Messy election outcome to weigh on Italian markets

Mon Feb 25, 2013 6:46pm EST

* Italian bonds, shares seen falling on political gridlock

* Vote for upper house deadlocked

* "Worst possible outcome for markets" - analyst

By Silvia Aloisi

MILAN, Feb 26 (Reuters) - Italian bonds and shares were set to fall on Tuesday as a messy election result fuelled fears of a hung parliament and an ungovernable country.

A huge protest vote on Monday by Italians enraged by economic hardship and political corruption pushed the country towards deadlock, with no coalition likely to be strong enough to form a government.

Italy's centre-left said it had won the lower house but no party or coalition appeared to be in a position to take a majority in the upper house or Senate.

A grid locked parliament will dismay investors hoping for strong leadership to lead the eurozone's third largest economy through a deep recession, rising unemployment and a massive public debt.

"This is the worst possible outcome from the market's point of view, and I can't see how BTP bond prices can avoid losing ground," said Alessandro Tentori, Citi head of global rates.

"It seems inevitable that there will be a new election. What worries me most is the success of Beppe Grillo and the high abstention rate - basically half of the country is sick of the old political system and change will only come painfully."

Comedian Grillo's anti-establishment 5-Star Movement was the big surprise of the election, winning around 25 percent of the vote thanks to the disdain many Italians feel for established parties.

Outgoing Prime Minister Mario Monti said all parties had a responsibility to ensure a government could be formed.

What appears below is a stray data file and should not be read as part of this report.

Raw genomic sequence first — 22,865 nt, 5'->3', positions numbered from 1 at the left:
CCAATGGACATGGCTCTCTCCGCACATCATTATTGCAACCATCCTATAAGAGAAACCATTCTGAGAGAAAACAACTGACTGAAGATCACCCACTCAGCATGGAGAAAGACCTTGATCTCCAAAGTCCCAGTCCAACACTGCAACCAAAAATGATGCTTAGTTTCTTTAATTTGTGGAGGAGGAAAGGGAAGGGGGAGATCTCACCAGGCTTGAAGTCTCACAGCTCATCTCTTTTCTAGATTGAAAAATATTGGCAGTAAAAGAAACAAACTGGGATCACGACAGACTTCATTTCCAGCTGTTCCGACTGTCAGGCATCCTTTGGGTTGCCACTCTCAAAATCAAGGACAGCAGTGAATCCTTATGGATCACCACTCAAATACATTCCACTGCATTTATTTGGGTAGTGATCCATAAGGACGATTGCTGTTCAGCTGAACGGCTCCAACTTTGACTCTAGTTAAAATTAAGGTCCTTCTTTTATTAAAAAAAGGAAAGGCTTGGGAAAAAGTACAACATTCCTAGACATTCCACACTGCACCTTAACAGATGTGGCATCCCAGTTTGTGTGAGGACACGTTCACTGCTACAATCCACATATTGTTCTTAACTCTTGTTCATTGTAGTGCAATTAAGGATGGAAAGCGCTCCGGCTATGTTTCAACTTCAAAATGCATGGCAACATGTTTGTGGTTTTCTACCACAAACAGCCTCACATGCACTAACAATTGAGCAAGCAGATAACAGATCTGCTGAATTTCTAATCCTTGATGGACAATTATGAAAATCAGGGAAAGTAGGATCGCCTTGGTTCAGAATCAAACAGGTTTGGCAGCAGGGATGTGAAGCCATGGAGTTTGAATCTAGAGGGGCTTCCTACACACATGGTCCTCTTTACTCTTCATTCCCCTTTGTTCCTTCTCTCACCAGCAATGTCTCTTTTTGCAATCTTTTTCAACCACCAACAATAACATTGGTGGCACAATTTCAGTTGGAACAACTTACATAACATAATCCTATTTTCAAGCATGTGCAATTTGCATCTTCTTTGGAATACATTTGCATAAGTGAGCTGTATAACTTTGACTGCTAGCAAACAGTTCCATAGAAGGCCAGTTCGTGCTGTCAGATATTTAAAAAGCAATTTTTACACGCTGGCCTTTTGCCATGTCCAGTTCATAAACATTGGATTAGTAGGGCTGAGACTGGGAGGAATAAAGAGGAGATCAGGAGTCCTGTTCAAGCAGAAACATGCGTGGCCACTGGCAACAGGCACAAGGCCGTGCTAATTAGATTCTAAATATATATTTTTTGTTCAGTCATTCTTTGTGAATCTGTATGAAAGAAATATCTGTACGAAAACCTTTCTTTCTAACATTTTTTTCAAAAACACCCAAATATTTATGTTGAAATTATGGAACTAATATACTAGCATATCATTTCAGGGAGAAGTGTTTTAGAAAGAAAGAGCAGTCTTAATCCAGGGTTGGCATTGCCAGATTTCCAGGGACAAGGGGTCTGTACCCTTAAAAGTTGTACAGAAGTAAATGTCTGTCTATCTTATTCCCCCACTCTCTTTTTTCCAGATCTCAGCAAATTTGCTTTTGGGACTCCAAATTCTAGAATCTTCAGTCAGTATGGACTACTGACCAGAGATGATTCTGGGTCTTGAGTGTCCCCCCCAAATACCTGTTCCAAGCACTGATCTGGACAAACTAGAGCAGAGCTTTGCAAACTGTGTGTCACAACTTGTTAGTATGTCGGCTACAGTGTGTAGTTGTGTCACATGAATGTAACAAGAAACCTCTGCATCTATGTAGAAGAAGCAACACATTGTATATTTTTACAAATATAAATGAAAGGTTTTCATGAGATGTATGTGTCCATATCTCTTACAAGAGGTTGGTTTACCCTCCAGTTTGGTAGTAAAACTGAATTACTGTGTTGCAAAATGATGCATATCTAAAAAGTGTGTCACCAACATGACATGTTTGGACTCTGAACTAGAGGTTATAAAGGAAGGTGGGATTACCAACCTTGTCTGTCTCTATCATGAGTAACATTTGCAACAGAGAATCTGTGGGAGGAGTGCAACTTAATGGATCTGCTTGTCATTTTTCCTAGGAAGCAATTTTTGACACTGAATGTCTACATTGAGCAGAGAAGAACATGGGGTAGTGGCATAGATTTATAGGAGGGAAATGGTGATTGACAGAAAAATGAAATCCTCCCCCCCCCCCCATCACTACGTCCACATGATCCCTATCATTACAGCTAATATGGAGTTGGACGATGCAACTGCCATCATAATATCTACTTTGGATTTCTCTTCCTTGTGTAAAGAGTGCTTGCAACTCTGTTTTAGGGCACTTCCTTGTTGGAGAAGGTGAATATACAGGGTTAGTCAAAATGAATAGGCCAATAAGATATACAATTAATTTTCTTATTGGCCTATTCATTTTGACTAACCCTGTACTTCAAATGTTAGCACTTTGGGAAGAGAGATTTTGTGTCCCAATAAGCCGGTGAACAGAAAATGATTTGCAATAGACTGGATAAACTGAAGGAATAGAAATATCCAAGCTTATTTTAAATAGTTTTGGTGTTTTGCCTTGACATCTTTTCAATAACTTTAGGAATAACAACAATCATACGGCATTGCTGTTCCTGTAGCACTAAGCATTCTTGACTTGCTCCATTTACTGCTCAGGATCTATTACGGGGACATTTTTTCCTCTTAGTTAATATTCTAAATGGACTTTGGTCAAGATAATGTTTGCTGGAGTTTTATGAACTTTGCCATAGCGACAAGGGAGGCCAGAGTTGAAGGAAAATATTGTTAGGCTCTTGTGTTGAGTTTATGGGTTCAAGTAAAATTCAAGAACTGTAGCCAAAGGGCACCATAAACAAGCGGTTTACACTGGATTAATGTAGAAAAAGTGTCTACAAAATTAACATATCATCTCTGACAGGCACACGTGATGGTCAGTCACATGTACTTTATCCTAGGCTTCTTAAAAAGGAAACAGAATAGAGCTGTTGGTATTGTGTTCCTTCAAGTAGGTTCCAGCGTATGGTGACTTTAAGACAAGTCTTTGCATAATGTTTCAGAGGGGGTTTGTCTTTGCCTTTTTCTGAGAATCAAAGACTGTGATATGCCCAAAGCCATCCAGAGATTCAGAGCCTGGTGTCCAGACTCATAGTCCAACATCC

FEARS SPREAD AROUND GLOBE

Fears of a political stalemate that could re-ignite the euro zone debt crisis resonated well beyond Italy's borders, with the euro falling to a more than six-week low against the dollar in volatile trade late on Monday.

Italian markets had a rollercoaster ride on Monday, with bonds rising and shares soaring after initial telephone polls showed the country's reform-minded centre-left coalition with a slim lead.

Subsequent projections showed a stronger than expected performance by the centre-right, led by former prime minister Silvio Berlusconi, raising the spectre of parliamentary paralysis.

The blue-chip index closed up 0.7 percent, having been four percent higher at one point.

Italy faces crucial bond sales this week.

It will sell 8.75 billion euros of six-month bills on Tuesday. On the grey market on Monday evening, those bills traded with a yield of 0.85 percent, up from a 0.73 percent rate at a similar sale one month ago.

More important for debt markets is the test on Wednesday, when the Treasury will offer between 3 billion and 4 billion euros of a new 10-year bond and between 1.75 and 2.5 billion euros of five-year paper.

"The Italian/German yield spread could rise to 320-330 basis points and towards 350 bps on Wednesday. The 10-year bond will likely see a bigger rise in yield at Wednesday's auction," said Raj Badiani, economist at IHS Global Insight.

"I expect that in the next 2-3 months we will see a bumpy political ride," he said. The premium investors demand to hold 10-year Italian government bonds over equivalent German Bunds stood at 283 basis points at the market close on Monday.

Shares are also expected to take a hit, with traders noting volumes on the stock market futures were very heavy on Monday.

"If the results confirm the trend we have seen, we find ourselves in a situation where the country is ungovernable. There is huge uncertainty, even if you think there'll be another election in June," said a Milan bourse trader.

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